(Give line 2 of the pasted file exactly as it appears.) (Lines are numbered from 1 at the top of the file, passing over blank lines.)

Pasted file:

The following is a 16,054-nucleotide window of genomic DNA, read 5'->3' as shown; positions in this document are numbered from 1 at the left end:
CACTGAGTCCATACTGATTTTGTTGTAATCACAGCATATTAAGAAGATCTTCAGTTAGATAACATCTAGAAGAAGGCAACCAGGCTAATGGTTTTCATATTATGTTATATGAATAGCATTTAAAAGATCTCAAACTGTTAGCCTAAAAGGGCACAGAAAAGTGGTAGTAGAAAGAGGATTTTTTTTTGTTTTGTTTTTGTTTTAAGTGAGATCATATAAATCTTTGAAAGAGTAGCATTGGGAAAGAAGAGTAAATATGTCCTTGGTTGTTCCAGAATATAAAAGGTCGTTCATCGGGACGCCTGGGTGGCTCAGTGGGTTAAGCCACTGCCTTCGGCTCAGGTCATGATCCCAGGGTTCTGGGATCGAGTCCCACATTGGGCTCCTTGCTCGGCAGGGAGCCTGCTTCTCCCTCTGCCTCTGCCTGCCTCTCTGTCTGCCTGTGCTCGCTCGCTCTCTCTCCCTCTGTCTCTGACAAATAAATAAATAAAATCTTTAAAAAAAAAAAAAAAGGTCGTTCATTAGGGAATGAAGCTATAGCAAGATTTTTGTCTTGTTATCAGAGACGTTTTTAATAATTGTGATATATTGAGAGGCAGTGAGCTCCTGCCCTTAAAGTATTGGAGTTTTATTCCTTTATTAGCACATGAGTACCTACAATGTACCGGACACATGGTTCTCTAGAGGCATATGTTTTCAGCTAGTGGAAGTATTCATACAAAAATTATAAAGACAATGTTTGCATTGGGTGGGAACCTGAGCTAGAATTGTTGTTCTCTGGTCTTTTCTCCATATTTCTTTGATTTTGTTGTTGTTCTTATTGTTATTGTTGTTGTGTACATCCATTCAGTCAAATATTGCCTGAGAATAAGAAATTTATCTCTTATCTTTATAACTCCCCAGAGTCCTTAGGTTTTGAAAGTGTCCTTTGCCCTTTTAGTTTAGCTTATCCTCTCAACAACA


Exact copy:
CACTGAGTCCATACTGATTTTGTTGTAATCACAGCATATTAAGAAGATCTTCAGTTAGATAACATCTAGAAGAAGGCAACCAGGCTAATGGTTTTCATATTATGTTATATGAATAGCATTTAAAAGATCTCAAACTGTTAGCCTAAAAGGGCACAGAAAAGTGGTAGTAGAAAGAGGATTTTTTTTTGTTTTGTTTTTGTTTTAAGTGAGATCATATAAATCTTTGAAAGAGTAGCATTGGGAAAGAAGAGTAAATATGTCCTTGGTTGTTCCAGAATATAAAAGGTCGTTCATCGGGACGCCTGGGTGGCTCAGTGGGTTAAGCCACTGCCTTCGGCTCAGGTCATGATCCCAGGGTTCTGGGATCGAGTCCCACATTGGGCTCCTTGCTCGGCAGGGAGCCTGCTTCTCCCTCTGCCTCTGCCTGCCTCTCTGTCTGCCTGTGCTCGCTCGCTCTCTCTCCCTCTGTCTCTGACAAATAAATAAATAAAATCTTTAAAAAAAAAAAAAAAGGTCGTTCATTAGGGAATGAAGCTATAGCAAGATTTTTGTCTTGTTATCAGAGACGTTTTTAATAATTGTGATATATTGAGAGGCAGTGAGCTCCTGCCCTTAAAGTATTGGAGTTTTATTCCTTTATTAGCACATGAGTACCTACAATGTACCGGACACATGGTTCTCTAGAGGCATATGTTTTCAGCTAGTGGAAGTATTCATACAAAAATTATAAAGACAATGTTTGCATTGGGTGGGAACCTGAGCTAGAATTGTTGTTCTCTGGTCTTTTCTCCATATTTCTTTGATTTTGTTGTTGTTCTTATTGTTATTGTTGTTGTGTACATCCATTCAGTCAAATATTGCCTGAGAATAAGAAATTTATCTCTTATCTTTATAACTCCCCAGAGTCCTTAGGTTTTGAAAGTGTCCTTTGCCCTTTTAGTTTAGCTTATCCTCTCAACAACA